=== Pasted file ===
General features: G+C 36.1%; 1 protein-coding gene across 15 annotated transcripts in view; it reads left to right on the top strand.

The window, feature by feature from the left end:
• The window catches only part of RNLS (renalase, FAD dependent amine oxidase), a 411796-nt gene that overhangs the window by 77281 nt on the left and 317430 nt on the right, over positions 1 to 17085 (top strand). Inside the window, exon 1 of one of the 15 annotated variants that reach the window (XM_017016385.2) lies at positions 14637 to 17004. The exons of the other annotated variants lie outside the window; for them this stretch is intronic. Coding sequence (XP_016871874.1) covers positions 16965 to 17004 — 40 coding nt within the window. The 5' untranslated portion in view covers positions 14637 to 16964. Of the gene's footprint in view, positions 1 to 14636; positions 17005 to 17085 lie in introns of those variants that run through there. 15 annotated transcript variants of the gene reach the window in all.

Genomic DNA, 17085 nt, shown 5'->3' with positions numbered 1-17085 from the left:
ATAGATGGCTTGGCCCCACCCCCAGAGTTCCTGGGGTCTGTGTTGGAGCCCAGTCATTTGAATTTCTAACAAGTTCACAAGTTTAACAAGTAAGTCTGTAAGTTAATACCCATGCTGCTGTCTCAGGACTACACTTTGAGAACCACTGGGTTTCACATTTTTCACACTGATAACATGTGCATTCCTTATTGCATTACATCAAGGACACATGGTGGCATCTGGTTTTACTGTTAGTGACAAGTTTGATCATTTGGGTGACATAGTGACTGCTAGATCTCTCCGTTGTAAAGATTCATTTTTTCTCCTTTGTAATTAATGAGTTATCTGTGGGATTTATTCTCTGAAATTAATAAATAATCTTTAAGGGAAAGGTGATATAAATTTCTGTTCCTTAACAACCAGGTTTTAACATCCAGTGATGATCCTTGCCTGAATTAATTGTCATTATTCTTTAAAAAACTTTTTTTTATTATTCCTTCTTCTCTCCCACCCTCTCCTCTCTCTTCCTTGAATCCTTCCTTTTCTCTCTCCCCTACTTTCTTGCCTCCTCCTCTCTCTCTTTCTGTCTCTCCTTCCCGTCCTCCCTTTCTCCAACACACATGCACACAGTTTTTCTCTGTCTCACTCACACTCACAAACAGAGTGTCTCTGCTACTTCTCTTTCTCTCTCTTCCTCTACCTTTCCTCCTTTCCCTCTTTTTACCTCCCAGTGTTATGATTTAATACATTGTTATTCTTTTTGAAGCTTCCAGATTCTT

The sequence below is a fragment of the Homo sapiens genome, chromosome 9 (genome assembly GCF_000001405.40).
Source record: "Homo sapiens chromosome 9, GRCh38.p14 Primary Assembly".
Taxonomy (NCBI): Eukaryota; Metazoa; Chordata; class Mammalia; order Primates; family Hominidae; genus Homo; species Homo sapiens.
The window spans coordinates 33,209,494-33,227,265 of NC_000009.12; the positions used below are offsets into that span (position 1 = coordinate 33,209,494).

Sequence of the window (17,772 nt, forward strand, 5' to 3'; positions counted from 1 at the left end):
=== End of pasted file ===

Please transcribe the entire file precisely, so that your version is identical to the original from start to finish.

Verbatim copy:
General features: G+C 36.1%; 1 protein-coding gene across 15 annotated transcripts in view; it reads left to right on the top strand.

The window, feature by feature from the left end:
• The window catches only part of RNLS (renalase, FAD dependent amine oxidase), a 411796-nt gene that overhangs the window by 77281 nt on the left and 317430 nt on the right, over positions 1 to 17085 (top strand). Inside the window, exon 1 of one of the 15 annotated variants that reach the window (XM_017016385.2) lies at positions 14637 to 17004. The exons of the other annotated variants lie outside the window; for them this stretch is intronic. Coding sequence (XP_016871874.1) covers positions 16965 to 17004 — 40 coding nt within the window. The 5' untranslated portion in view covers positions 14637 to 16964. Of the gene's footprint in view, positions 1 to 14636; positions 17005 to 17085 lie in introns of those variants that run through there. 15 annotated transcript variants of the gene reach the window in all.

Genomic DNA, 17085 nt, shown 5'->3' with positions numbered 1-17085 from the left:
ATAGATGGCTTGGCCCCACCCCCAGAGTTCCTGGGGTCTGTGTTGGAGCCCAGTCATTTGAATTTCTAACAAGTTCACAAGTTTAACAAGTAAGTCTGTAAGTTAATACCCATGCTGCTGTCTCAGGACTACACTTTGAGAACCACTGGGTTTCACATTTTTCACACTGATAACATGTGCATTCCTTATTGCATTACATCAAGGACACATGGTGGCATCTGGTTTTACTGTTAGTGACAAGTTTGATCATTTGGGTGACATAGTGACTGCTAGATCTCTCCGTTGTAAAGATTCATTTTTTCTCCTTTGTAATTAATGAGTTATCTGTGGGATTTATTCTCTGAAATTAATAAATAATCTTTAAGGGAAAGGTGATATAAATTTCTGTTCCTTAACAACCAGGTTTTAACATCCAGTGATGATCCTTGCCTGAATTAATTGTCATTATTCTTTAAAAAACTTTTTTTTATTATTCCTTCTTCTCTCCCACCCTCTCCTCTCTCTTCCTTGAATCCTTCCTTTTCTCTCTCCCCTACTTTCTTGCCTCCTCCTCTCTCTCTTTCTGTCTCTCCTTCCCGTCCTCCCTTTCTCCAACACACATGCACACAGTTTTTCTCTGTCTCACTCACACTCACAAACAGAGTGTCTCTGCTACTTCTCTTTCTCTCTCTTCCTCTACCTTTCCTCCTTTCCCTCTTTTTACCTCCCAGTGTTATGATTTAATACATTGTTATTCTTTTTGAAGCTTCCAGATTCTT

The sequence below is a fragment of the Homo sapiens genome, chromosome 9 (genome assembly GCF_000001405.40).
Source record: "Homo sapiens chromosome 9, GRCh38.p14 Primary Assembly".
Taxonomy (NCBI): Eukaryota; Metazoa; Chordata; class Mammalia; order Primates; family Hominidae; genus Homo; species Homo sapiens.
The window spans coordinates 33,209,494-33,227,265 of NC_000009.12; the positions used below are offsets into that span (position 1 = coordinate 33,209,494).

Sequence of the window (17,772 nt, forward strand, 5' to 3'; positions counted from 1 at the left end):